Published on January 18th, 2012 | by Nick9
KBMOD Reviews Q.U.B.E.
Upon first glance, Q.U.B.E. looks like a Portal clone. It offers interesting puzzle solving in a 3D space. In a market where carbon-copies are so frowned upon, it is surprising to find a game that offers mechanics that enhance the puzzle-solving experience.
Like many puzzle games, the story in Q.U.B.E. is bare minimum. The game drops the player off in a strange facility that moves and changes with every successful chamber completed. There is no GLaDOS-esque narrator hovering above you, nor any other characters in the game besides yourself. The most “acting” you will witness involves your character making obligatory hand gestures to signify a change in gameplay. There isn’t much to attach yourself to, and you definitely won’t find yourself sitting on the edge of your seat to see what happens next. Most people will be playing Q.U.B.E. for the puzzles, and the game shines in that aspect.
In the beginning of the game, you are introduced to the basic blocks. All are labeled with different colors and operate completely differently. For example, red blocks extend from walls to create a stepping stone or push other green blocks or balls in the desired direction. Blue cubes can be used as trampolines, offering more vertical puzzles and physics experimentation. Soon after the initial “tutorial” puzzles, the game will crank up the difficulty. This is where Q.U.B.E. really shines and requires a keen eye for order of operations. Completing the puzzles is satisfying, and seeing a full set of puzzles completed really gives you warm fuzzies inside.
While the puzzles are clever and unique, there are several complaints to be had throughout the game. Frustration can set in when Q.U.B.E. relies on physics to complete puzzles. On multiple occasions, I found myself restarting a puzzle completely to keep a cube from glitching inside of another block or just not reacting at all. Although I wouldn’t consider this game-breaking, it sure is annoying when you are six or seven steps into a puzzle and have to restart to get something to react the way it is intended.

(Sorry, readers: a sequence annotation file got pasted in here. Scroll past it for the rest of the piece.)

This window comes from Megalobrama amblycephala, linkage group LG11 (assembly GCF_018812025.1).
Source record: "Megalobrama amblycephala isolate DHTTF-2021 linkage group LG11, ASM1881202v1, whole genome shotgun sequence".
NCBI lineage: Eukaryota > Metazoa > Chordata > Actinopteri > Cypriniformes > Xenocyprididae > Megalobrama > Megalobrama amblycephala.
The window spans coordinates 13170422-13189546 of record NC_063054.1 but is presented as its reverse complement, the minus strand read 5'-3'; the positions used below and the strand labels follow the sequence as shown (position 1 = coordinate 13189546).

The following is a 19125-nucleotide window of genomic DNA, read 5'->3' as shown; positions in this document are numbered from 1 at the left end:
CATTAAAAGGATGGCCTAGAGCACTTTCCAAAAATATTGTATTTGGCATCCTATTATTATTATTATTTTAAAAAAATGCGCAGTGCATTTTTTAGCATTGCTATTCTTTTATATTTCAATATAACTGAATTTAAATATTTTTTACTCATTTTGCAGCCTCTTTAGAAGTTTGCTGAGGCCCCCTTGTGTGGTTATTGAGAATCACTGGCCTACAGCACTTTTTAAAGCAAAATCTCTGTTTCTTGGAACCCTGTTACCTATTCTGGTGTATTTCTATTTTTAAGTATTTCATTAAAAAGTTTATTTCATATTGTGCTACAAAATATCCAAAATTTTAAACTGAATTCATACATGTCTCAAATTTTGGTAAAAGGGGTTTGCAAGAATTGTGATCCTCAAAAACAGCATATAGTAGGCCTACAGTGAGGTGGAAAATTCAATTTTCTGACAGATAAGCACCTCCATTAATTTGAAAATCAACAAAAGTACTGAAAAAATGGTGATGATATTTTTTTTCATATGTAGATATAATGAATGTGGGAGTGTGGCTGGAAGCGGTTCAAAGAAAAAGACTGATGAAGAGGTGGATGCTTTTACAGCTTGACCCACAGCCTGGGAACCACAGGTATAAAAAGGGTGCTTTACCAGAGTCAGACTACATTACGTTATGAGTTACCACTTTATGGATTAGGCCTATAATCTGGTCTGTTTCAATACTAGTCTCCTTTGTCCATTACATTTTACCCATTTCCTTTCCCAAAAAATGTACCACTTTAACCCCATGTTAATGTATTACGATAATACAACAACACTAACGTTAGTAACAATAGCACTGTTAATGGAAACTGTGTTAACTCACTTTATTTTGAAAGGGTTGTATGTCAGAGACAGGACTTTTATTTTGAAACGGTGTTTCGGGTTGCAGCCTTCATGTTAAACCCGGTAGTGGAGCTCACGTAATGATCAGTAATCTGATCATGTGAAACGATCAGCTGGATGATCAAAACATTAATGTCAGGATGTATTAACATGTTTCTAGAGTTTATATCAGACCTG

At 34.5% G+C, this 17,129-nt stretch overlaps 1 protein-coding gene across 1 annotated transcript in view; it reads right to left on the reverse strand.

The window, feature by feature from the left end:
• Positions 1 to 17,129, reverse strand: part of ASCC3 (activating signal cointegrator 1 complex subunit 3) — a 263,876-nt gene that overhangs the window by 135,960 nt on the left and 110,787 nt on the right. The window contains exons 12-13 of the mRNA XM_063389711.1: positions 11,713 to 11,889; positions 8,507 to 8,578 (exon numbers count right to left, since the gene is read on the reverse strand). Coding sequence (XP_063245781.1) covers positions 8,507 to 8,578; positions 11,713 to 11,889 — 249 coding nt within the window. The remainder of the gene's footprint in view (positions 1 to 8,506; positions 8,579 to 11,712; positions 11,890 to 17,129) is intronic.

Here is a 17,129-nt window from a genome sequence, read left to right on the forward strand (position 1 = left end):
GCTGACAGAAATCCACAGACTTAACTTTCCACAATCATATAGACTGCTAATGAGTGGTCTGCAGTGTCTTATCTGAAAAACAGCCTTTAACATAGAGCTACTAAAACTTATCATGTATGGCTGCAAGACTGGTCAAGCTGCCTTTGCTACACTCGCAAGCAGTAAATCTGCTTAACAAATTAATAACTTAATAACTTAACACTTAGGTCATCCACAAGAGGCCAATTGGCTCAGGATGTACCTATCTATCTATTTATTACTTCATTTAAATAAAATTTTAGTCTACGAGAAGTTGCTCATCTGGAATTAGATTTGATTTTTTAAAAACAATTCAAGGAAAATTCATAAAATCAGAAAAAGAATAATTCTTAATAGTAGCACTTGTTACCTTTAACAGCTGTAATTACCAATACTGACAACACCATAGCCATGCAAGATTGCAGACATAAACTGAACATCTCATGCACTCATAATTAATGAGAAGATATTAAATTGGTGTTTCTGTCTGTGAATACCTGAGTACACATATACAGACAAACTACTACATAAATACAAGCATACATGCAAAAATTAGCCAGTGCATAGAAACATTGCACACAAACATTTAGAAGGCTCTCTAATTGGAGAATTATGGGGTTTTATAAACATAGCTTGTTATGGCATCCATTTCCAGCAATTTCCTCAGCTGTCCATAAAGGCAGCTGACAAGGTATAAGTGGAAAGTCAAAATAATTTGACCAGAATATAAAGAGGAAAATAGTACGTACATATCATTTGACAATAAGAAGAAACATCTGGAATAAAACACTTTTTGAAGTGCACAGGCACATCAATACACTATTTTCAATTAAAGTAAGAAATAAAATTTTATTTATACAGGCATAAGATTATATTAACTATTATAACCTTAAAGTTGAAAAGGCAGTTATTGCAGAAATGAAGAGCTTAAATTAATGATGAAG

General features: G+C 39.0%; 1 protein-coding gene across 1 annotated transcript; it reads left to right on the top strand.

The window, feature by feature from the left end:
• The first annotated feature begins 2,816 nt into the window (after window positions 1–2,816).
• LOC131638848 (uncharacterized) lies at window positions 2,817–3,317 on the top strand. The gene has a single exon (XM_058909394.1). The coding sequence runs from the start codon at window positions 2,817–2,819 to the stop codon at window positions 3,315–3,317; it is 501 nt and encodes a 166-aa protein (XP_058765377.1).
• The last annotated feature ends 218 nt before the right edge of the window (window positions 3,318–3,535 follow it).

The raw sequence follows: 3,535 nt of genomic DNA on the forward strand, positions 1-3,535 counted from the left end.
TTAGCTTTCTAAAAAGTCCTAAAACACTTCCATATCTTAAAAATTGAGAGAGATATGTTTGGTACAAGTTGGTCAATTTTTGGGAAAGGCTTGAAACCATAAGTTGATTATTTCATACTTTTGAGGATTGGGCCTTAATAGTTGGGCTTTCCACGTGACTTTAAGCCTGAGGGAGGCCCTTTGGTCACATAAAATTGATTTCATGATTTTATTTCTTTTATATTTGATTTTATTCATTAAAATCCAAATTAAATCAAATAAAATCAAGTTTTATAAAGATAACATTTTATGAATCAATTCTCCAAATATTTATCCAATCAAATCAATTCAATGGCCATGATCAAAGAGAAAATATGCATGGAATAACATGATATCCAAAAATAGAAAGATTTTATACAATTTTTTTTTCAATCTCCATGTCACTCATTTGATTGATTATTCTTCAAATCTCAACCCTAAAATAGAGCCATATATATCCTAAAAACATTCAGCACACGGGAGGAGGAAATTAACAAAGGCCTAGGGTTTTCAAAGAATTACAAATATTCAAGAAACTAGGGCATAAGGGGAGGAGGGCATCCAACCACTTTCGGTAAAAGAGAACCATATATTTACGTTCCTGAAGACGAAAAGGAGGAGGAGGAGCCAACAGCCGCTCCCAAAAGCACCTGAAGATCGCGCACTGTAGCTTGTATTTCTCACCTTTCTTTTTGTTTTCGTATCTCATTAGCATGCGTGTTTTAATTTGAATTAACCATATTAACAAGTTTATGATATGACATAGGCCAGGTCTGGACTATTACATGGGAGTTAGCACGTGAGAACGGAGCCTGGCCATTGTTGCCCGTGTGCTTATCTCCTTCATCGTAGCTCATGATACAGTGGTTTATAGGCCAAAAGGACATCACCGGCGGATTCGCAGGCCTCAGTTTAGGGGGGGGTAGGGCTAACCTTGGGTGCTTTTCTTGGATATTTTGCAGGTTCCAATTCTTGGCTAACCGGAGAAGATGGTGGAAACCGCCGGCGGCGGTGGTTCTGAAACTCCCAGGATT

Audio and visuals aren’t bad, but really nothing to write home about. The sound effects get the job done and give a solid response to the player telling them a cube has been activated. Ambient music is nice, but I found myself turning that off completely and listening to my own music library instead. As far as graphics and aesthetics go, the game looks quite sterile. While the visual style changes slightly as you progress through the game, it still lacks a certain personality. One redeeming factor from the distinct lack of detail is the moving environment. Between “chambers,” the hallways and corridors will sometimes morph and shift under your feet. You stumble upon a couple moments of eye candy that I wish would have been implemented throughout the whole game.
It’s hard to say that this game will have a lasting effect on me, but the time I spent on the puzzles was dense. You won’t necessarily be chugging dozens of hours of Q.U.B.E. down your system, but at a price point of $15, you can’t really fault it for not being a time investment. A player willing to set aside the lack of story will find a lot of value in the puzzles themselves.
Overall, Q.U.B.E. is the most memorable puzzle game I’ve played since Portal 2. While it struggles to find identity, it certainly has some high points. The mechanics are interesting, but can occasionally malfunction. If you’re a fan of puzzle games or are just looking for something to fill a few minutes of your time here and there, I would recommend Q.U.B.E. With that being said, I would give Q.U.B.E. a solid 6 Rubik’s Cubes out of 10.